- Nerve damage. This can range from long-term numbness to permanent damage, such as paralysis (complete loss of sensation and movement).
As with every procedure, there are some risks associated with an epidural. The chances of these happening are specific to you and differ for every person. Ask your surgeon or anaesthetist to explain how they apply to you.
- An epidural gives good pain relief during labour for 95 out of 100 women.
- An epidural gives better pain relief than non-epidural pain relief.
- You may not need more analgesia/general anaesthetic if you need to have an assisted birth involving forceps, vacuum extraction or caesarean section. Although this isn’t always the case.
- An epidural is only available in birthing units so you will not be able to have an epidural if you’re having a home birth.
- If you have an epidural, you may not be able to move around easily during labour, although this depends on the type of epidural you have and the medicines used.
- You may not be able to feel the urge to push, and you may not be able to push effectively.
- An epidural can slow down your labour and you‘re more likely to need oxytocin to speed up the delivery.
- An epidural increases the chance of needing a vaginal instrumental birth – forceps or ventouse (vacuum delivery).
- If you have an epidural, you and your baby will need to be monitored more closely during labour. This may mean you can’t walk around easily.
- The medicines used for epidurals cross the placenta to the baby and may cause short-term breathing problems in the baby and make the baby drowsy.
Can I still push if I have an epidural during childbirth?
Yes, you can still push. But depending on the exact type of epidural you have, the epidural can make it difficult for you to feel when to push. The epidural may also affect how hard you can push.
An epidural won't stop you from pushing your baby out during delivery, but it will weaken your urge to push. This means you may find it difficult to feel when to push. The epidural may also relax the muscles in your pelvis, affecting how hard you can push. Because of this it may take longer for you to give birth. If your labour goes on for too long, it's possible you may become too tired to push.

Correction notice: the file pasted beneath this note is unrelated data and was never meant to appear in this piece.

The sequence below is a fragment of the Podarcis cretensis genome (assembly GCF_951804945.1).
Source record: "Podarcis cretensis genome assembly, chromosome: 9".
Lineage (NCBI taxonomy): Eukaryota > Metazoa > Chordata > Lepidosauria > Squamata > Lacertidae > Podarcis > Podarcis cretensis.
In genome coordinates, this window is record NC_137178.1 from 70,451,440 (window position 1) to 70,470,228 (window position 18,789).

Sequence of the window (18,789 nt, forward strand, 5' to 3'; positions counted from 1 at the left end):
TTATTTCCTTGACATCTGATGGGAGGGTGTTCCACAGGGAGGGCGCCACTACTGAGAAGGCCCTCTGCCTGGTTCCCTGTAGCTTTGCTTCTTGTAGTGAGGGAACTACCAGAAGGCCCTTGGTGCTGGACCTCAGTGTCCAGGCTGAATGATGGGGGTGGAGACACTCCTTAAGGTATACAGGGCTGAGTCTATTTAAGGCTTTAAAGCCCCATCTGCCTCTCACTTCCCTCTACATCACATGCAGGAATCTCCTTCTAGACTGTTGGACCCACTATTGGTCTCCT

Your midwife may suggest stopping the epidural when it's time to push. Stopping the epidural will help you feel the urge to push, but it also means you will begin to feel the pain of your contractions.
Your doctor may use forceps or a ventouse (vacuum extraction) to help you to give birth if you find it difficult to push hard enough. Forceps are like large tongs with curved ends that fit around your baby's head. Your doctor will pull gently on them while you push. A ventouse uses suction. A cup is placed on your baby's head and attached to a vacuum machine. The air is sucked out which attaches the cup strongly to your baby's head. Your doctor then pulls on the cup as you push.
Do I need to decide whether to have an epidural before I come to hospital, or can I decide as I'm giving birth?
No, you don’t have to decide before you go to hospital but it’s good to be informed about all the options. It's a good idea to talk to your midwife and make a birth plan early on in your pregnancy.
During your pregnancy you will have several check-ups with your midwife. It's a good idea to make a birth plan with your midwife during your pregnancy. This will help you decide how you would like your labour and birth to be managed and where you would like to give birth. The choices you make will influence whether an epidural is available when you give birth or not. For example, it's very unlikely that you will have access to an epidural if you have a home birth.
If you decide to give birth to your baby in hospital, you will have a wider choice of pain relief methods available to you. You can decide before you go into labour that you would like to have an epidural. Or if you're planning to have a natural birth, you can change your mind at any time during labour and ask for an epidural.
It's a good idea to discuss pain relief, including epidural pain relief, with your midwife before you come into hospital. This gives you an opportunity to find out what services your hospital offers and you can ask your midwife to explain the benefits and risks of having an epidural.
Will an epidural affect my memory of the birth or stop me from holding my baby immediately after birth?
No, an epidural won't affect your memory or stop you from holding your baby after birth.